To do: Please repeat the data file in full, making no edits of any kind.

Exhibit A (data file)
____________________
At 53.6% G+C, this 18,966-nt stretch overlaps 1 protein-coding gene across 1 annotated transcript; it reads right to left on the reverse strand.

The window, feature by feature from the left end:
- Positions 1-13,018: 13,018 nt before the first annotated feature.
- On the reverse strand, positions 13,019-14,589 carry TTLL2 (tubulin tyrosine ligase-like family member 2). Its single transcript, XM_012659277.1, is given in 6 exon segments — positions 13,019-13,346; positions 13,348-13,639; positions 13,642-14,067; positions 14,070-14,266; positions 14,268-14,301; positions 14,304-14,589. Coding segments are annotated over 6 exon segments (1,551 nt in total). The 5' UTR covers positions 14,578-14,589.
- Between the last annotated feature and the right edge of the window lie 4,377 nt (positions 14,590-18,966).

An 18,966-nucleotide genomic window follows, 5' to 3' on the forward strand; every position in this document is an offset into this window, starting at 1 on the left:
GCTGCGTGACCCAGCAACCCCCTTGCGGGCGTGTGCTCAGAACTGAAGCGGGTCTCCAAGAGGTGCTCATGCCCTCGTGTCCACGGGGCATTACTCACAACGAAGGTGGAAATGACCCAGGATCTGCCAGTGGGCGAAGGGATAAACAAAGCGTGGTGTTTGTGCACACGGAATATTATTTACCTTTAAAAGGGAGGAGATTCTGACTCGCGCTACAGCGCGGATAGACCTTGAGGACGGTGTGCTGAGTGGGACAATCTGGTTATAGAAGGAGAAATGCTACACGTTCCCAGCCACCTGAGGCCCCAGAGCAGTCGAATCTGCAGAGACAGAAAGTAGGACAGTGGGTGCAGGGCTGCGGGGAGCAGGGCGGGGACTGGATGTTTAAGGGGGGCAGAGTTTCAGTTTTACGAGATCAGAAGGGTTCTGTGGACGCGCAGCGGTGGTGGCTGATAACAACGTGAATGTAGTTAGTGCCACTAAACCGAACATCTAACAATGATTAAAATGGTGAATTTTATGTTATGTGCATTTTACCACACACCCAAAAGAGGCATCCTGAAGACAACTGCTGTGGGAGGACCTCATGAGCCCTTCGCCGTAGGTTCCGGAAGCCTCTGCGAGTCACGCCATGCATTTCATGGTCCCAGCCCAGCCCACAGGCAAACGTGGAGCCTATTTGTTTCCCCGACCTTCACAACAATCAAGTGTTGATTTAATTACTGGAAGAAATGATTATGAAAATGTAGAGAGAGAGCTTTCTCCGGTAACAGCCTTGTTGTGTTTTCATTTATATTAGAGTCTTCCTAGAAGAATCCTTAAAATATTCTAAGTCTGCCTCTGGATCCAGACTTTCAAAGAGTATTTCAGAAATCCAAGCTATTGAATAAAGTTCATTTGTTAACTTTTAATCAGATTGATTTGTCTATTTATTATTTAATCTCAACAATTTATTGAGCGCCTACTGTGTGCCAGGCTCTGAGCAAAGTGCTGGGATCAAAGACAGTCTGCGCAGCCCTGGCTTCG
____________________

At 53.6% G+C, this 18,966-nt stretch overlaps 1 protein-coding gene across 1 annotated transcript; it reads right to left on the reverse strand.

The window, feature by feature from the left end:
- Positions 1-13,018: 13,018 nt before the first annotated feature.
- On the reverse strand, positions 13,019-14,589 carry TTLL2 (tubulin tyrosine ligase-like family member 2). Its single transcript, XM_012659277.1, is given in 6 exon segments — positions 13,019-13,346; positions 13,348-13,639; positions 13,642-14,067; positions 14,070-14,266; positions 14,268-14,301; positions 14,304-14,589. Coding segments are annotated over 6 exon segments (1,551 nt in total). The 5' UTR covers positions 14,578-14,589.
- Between the last annotated feature and the right edge of the window lie 4,377 nt (positions 14,590-18,966).

An 18,966-nucleotide genomic window follows, 5' to 3' on the forward strand; every position in this document is an offset into this window, starting at 1 on the left:
GCTGCGTGACCCAGCAACCCCCTTGCGGGCGTGTGCTCAGAACTGAAGCGGGTCTCCAAGAGGTGCTCATGCCCTCGTGTCCACGGGGCATTACTCACAACGAAGGTGGAAATGACCCAGGATCTGCCAGTGGGCGAAGGGATAAACAAAGCGTGGTGTTTGTGCACACGGAATATTATTTACCTTTAAAAGGGAGGAGATTCTGACTCGCGCTACAGCGCGGATAGACCTTGAGGACGGTGTGCTGAGTGGGACAATCTGGTTATAGAAGGAGAAATGCTACACGTTCCCAGCCACCTGAGGCCCCAGAGCAGTCGAATCTGCAGAGACAGAAAGTAGGACAGTGGGTGCAGGGCTGCGGGGAGCAGGGCGGGGACTGGATGTTTAAGGGGGGCAGAGTTTCAGTTTTACGAGATCAGAAGGGTTCTGTGGACGCGCAGCGGTGGTGGCTGATAACAACGTGAATGTAGTTAGTGCCACTAAACCGAACATCTAACAATGATTAAAATGGTGAATTTTATGTTATGTGCATTTTACCACACACCCAAAAGAGGCATCCTGAAGACAACTGCTGTGGGAGGACCTCATGAGCCCTTCGCCGTAGGTTCCGGAAGCCTCTGCGAGTCACGCCATGCATTTCATGGTCCCAGCCCAGCCCACAGGCAAACGTGGAGCCTATTTGTTTCCCCGACCTTCACAACAATCAAGTGTTGATTTAATTACTGGAAGAAATGATTATGAAAATGTAGAGAGAGAGCTTTCTCCGGTAACAGCCTTGTTGTGTTTTCATTTATATTAGAGTCTTCCTAGAAGAATCCTTAAAATATTCTAAGTCTGCCTCTGGATCCAGACTTTCAAAGAGTATTTCAGAAATCCAAGCTATTGAATAAAGTTCATTTGTTAACTTTTAATCAGATTGATTTGTCTATTTATTATTTAATCTCAACAATTTATTGAGCGCCTACTGTGTGCCAGGCTCTGAGCAAAGTGCTGGGATCAAAGACAGTCTGCGCAGCCCTGGCTTCG